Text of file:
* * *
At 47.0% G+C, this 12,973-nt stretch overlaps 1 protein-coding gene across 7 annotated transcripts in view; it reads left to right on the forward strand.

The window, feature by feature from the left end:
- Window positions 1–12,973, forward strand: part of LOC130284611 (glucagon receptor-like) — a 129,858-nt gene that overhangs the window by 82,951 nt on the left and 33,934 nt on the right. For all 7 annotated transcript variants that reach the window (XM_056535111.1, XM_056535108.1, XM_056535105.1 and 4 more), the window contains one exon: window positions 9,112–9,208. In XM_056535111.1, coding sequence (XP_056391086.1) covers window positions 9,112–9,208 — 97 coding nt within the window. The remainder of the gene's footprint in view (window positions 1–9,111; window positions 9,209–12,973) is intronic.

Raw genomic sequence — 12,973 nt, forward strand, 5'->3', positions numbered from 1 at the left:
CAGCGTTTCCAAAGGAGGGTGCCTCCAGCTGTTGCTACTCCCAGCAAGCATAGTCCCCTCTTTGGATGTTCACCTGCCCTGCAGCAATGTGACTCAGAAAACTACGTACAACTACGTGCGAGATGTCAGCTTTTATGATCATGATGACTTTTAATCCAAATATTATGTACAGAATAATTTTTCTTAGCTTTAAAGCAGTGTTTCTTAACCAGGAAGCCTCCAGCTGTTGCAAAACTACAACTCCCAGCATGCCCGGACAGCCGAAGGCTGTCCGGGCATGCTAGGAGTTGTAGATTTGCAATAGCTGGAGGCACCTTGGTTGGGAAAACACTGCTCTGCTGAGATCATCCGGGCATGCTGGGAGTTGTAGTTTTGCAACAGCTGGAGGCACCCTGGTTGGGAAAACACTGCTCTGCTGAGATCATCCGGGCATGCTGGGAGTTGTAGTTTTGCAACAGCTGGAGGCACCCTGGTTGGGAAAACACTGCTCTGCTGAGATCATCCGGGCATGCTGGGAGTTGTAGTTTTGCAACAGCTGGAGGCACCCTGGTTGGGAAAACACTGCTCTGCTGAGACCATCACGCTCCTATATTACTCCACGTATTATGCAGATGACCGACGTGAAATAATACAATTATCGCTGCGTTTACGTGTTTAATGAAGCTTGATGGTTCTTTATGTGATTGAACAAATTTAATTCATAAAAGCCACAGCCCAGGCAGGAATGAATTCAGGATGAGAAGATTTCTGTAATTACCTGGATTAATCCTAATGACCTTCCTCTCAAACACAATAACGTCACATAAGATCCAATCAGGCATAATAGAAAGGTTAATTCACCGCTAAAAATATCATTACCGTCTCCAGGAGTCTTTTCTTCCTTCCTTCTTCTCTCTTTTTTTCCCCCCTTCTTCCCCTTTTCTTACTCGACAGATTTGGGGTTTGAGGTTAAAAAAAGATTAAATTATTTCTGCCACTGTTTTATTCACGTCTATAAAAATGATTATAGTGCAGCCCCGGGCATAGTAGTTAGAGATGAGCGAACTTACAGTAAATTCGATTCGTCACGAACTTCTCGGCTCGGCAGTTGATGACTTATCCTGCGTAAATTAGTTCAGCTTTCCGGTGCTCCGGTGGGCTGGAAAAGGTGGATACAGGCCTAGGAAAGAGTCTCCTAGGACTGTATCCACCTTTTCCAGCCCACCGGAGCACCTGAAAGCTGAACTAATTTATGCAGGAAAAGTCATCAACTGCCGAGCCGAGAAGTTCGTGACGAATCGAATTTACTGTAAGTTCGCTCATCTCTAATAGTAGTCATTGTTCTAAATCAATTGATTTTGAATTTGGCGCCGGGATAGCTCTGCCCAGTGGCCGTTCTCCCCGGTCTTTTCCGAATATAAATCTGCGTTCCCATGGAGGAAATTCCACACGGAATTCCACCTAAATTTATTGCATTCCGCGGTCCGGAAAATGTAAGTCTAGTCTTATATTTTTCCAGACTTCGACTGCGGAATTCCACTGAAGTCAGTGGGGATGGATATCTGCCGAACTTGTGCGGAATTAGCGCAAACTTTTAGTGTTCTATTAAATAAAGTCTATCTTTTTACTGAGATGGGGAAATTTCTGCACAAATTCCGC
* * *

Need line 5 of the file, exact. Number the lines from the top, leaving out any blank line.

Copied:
CAGCGTTTCCAAAGGAGGGTGCCTCCAGCTGTTGCTACTCCCAGCAAGCATAGTCCCCTCTTTGGATGTTCACCTGCCCTGCAGCAATGTGACTCAGAAAACTACGTACAACTACGTGCGAGATGTCAGCTTTTATGATCATGATGACTTTTAATCCAAATATTATGTACAGAATAATTTTTCTTAGCTTTAAAGCAGTGTTTCTTAACCAGGAAGCCTCCAGCTGTTGCAAAACTACAACTCCCAGCATGCCCGGACAGCCGAAGGCTGTCCGGGCATGCTAGGAGTTGTAGATTTGCAATAGCTGGAGGCACCTTGGTTGGGAAAACACTGCTCTGCTGAGATCATCCGGGCATGCTGGGAGTTGTAGTTTTGCAACAGCTGGAGGCACCCTGGTTGGGAAAACACTGCTCTGCTGAGATCATCCGGGCATGCTGGGAGTTGTAGTTTTGCAACAGCTGGAGGCACCCTGGTTGGGAAAACACTGCTCTGCTGAGATCATCCGGGCATGCTGGGAGTTGTAGTTTTGCAACAGCTGGAGGCACCCTGGTTGGGAAAACACTGCTCTGCTGAGACCATCACGCTCCTATATTACTCCACGTATTATGCAGATGACCGACGTGAAATAATACAATTATCGCTGCGTTTACGTGTTTAATGAAGCTTGATGGTTCTTTATGTGATTGAACAAATTTAATTCATAAAAGCCACAGCCCAGGCAGGAATGAATTCAGGATGAGAAGATTTCTGTAATTACCTGGATTAATCCTAATGACCTTCCTCTCAAACACAATAACGTCACATAAGATCCAATCAGGCATAATAGAAAGGTTAATTCACCGCTAAAAATATCATTACCGTCTCCAGGAGTCTTTTCTTCCTTCCTTCTTCTCTCTTTTTTTCCCCCCTTCTTCCCCTTTTCTTACTCGACAGATTTGGGGTTTGAGGTTAAAAAAAGATTAAATTATTTCTGCCACTGTTTTATTCACGTCTATAAAAATGATTATAGTGCAGCCCCGGGCATAGTAGTTAGAGATGAGCGAACTTACAGTAAATTCGATTCGTCACGAACTTCTCGGCTCGGCAGTTGATGACTTATCCTGCGTAAATTAGTTCAGCTTTCCGGTGCTCCGGTGGGCTGGAAAAGGTGGATACAGGCCTAGGAAAGAGTCTCCTAGGACTGTATCCACCTTTTCCAGCCCACCGGAGCACCTGAAAGCTGAACTAATTTATGCAGGAAAAGTCATCAACTGCCGAGCCGAGAAGTTCGTGACGAATCGAATTTACTGTAAGTTCGCTCATCTCTAATAGTAGTCATTGTTCTAAATCAATTGATTTTGAATTTGGCGCCGGGATAGCTCTGCCCAGTGGCCGTTCTCCCCGGTCTTTTCCGAATATAAATCTGCGTTCCCATGGAGGAAATTCCACACGGAATTCCACCTAAATTTATTGCATTCCGCGGTCCGGAAAATGTAAGTCTAGTCTTATATTTTTCCAGACTTCGACTGCGGAATTCCACTGAAGTCAGTGGGGATGGATATCTGCCGAACTTGTGCGGAATTAGCGCAAACTTTTAGTGTTCTATTAAATAAAGTCTATCTTTTTACTGAGATGGGGAAATTTCTGCACAAATTCCGC